The Right to Self-Administration vs. Principle of Least Privilege

Small business, college, and non-profit personnel tend to have administrative rights on their work machines. Bad move IT! Most computer users want to do, what they want to do, when they want to do it; treating their work computer as their own personal computer. Often these very same users have little understanding and/or complete disregard for the due diligence  required when handling computer information systems. Leadership must make it a priority to  inform end-users of computing issues and provide adequate training. In addition policy and procedure must be implemented prohibiting end-users from putting computer networks and information systems in jeopardy.

Self-administration has its benefits and detriments. It gives end-users the benefit of being able to instantly install applications and/or modify the computer system to meet their own needs on their own time. This  eases the load on the IT helpdesk and IT administrators, allowing end-users to perform trivial tasks such as third-party software updates, or plugin-installation. However this same ability opens up each endpoint to potential exploitation.  Running a system as an administrator allows black-hat hackers to easily drop a malicious payload into the system. Often, the end user is duped into allowing the system to be compromised. Seemingly legitimate e-mails may contain links to malicious content. Seemingly legitimate files may contain malicious code or executables unbeknownst to the end-user. It is quite easy to fall prey to phishing schemes or to click seemingly legitimate web links to pages containing scripts that can deliver malicious payloads to the system. When logged in as an administrative user, opening a file or link with hidden malicious content through Adobe Acrobat, Flash, Microsoft Word, web browsers, etc., may execute this code. This may allow the malware to compromise the system. To mitigate against malicious attacks, proper administration of computers and networks is necessary, however more costly. Proper administration calls for the elimination of end-user privileges, putting administrative decision making in the hands of those who are knowledgeable in the field of information technology and security.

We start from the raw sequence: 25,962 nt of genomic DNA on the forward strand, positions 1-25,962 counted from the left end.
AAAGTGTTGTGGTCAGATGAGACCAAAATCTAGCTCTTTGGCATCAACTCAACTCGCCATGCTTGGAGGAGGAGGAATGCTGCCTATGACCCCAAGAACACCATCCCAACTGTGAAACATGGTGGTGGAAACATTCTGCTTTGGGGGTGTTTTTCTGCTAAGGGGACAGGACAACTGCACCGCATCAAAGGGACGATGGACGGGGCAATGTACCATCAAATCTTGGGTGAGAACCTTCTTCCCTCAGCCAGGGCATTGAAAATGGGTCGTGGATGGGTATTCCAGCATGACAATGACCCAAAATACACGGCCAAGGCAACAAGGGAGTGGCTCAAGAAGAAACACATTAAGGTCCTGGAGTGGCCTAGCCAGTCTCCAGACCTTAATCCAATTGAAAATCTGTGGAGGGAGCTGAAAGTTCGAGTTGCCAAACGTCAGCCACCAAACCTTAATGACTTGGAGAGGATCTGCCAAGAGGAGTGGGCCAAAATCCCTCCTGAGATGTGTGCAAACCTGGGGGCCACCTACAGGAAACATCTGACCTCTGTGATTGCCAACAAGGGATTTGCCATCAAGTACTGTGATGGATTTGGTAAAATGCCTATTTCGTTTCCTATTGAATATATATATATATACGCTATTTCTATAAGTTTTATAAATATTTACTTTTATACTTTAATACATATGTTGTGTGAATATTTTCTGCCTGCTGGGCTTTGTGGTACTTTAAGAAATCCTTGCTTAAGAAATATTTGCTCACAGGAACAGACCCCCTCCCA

Often, end-users become disgruntled at the thought of having their administrative rights curtailed. However, adhering to the principle of least privilege is a benefit to all. Allowing end-users to be administrators basically lets them treat their work computer as if it were their home computer. Kindsight Security Labs, in an April 2012 study, reported that 13% of all Windows and 7% of all Macintosh home computers are infected with malware.  If these computers were office computers or home computers used to access organizational information the ramifications could be vast.

The tendency to use a work computer as a personal computer with administrative privileges not only puts end-user banking information, credentials, and other personal information at risk, but there is significant risk to the organizational information.  Granting administrative privilege to technically unqualified and conceptually unaware end-users should be restricted. The computers of end-users with administrative permissions are often compromised. Such compromise, can result in significant down-time causing lack of productivity, increased financial liability and additional burden on human resources. Data leakage could lead to a tarnished image in the press and exposure to law suits. The list goes on.

Security is everyone’s obligation. “If you see something, say something” just doesn’t cut it in the digital realm. Pro-activity from all stakeholders is required. Precautionary technical measures ought be implemented. End-users need to be trained about the issues at hand, the risks, ramifications, and how to avoid them. The security firm Beyond Trust claims that a review of the Microsoft security bulletins showed that 90% of Microsoft vulnerabilities would have been thwarted by implementing the principle of least privilege. Implementing policy and technical controls allows an organizations’ administrative team to have greater control over their systems, minimizing risk. Specifically, eliminating end-user administrative control will necessarily, and immediately give an organization a better security posture.

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